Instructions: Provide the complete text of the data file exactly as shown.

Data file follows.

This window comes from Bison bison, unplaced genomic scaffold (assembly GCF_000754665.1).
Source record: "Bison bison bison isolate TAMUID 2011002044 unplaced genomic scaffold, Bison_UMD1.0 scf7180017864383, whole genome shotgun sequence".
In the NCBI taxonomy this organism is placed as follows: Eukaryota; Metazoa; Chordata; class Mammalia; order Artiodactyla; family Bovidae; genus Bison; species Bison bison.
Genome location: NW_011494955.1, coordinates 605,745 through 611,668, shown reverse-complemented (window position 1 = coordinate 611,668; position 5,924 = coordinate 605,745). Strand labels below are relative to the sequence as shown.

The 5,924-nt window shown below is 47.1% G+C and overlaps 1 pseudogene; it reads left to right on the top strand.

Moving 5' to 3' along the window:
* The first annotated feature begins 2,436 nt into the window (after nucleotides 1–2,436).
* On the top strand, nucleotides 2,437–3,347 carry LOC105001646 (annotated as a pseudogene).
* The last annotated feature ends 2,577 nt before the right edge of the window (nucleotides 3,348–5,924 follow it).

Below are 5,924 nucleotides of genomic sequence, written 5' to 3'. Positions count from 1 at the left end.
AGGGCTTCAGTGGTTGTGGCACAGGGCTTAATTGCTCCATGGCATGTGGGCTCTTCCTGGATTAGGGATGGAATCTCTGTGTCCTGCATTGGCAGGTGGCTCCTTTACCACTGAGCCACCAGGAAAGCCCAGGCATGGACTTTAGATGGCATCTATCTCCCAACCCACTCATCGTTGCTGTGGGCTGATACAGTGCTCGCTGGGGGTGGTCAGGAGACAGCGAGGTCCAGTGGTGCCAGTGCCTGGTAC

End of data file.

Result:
This window comes from Bison bison, unplaced genomic scaffold (assembly GCF_000754665.1).
Source record: "Bison bison bison isolate TAMUID 2011002044 unplaced genomic scaffold, Bison_UMD1.0 scf7180017864383, whole genome shotgun sequence".
In the NCBI taxonomy this organism is placed as follows: Eukaryota; Metazoa; Chordata; class Mammalia; order Artiodactyla; family Bovidae; genus Bison; species Bison bison.
Genome location: NW_011494955.1, coordinates 605,745 through 611,668, shown reverse-complemented (window position 1 = coordinate 611,668; position 5,924 = coordinate 605,745). Strand labels below are relative to the sequence as shown.

The 5,924-nt window shown below is 47.1% G+C and overlaps 1 pseudogene; it reads left to right on the top strand.

Moving 5' to 3' along the window:
* The first annotated feature begins 2,436 nt into the window (after nucleotides 1–2,436).
* On the top strand, nucleotides 2,437–3,347 carry LOC105001646 (annotated as a pseudogene).
* The last annotated feature ends 2,577 nt before the right edge of the window (nucleotides 3,348–5,924 follow it).

Below are 5,924 nucleotides of genomic sequence, written 5' to 3'. Positions count from 1 at the left end.
AGGGCTTCAGTGGTTGTGGCACAGGGCTTAATTGCTCCATGGCATGTGGGCTCTTCCTGGATTAGGGATGGAATCTCTGTGTCCTGCATTGGCAGGTGGCTCCTTTACCACTGAGCCACCAGGAAAGCCCAGGCATGGACTTTAGATGGCATCTATCTCCCAACCCACTCATCGTTGCTGTGGGCTGATACAGTGCTCGCTGGGGGTGGTCAGGAGACAGCGAGGTCCAGTGGTGCCAGTGCCTGGTAC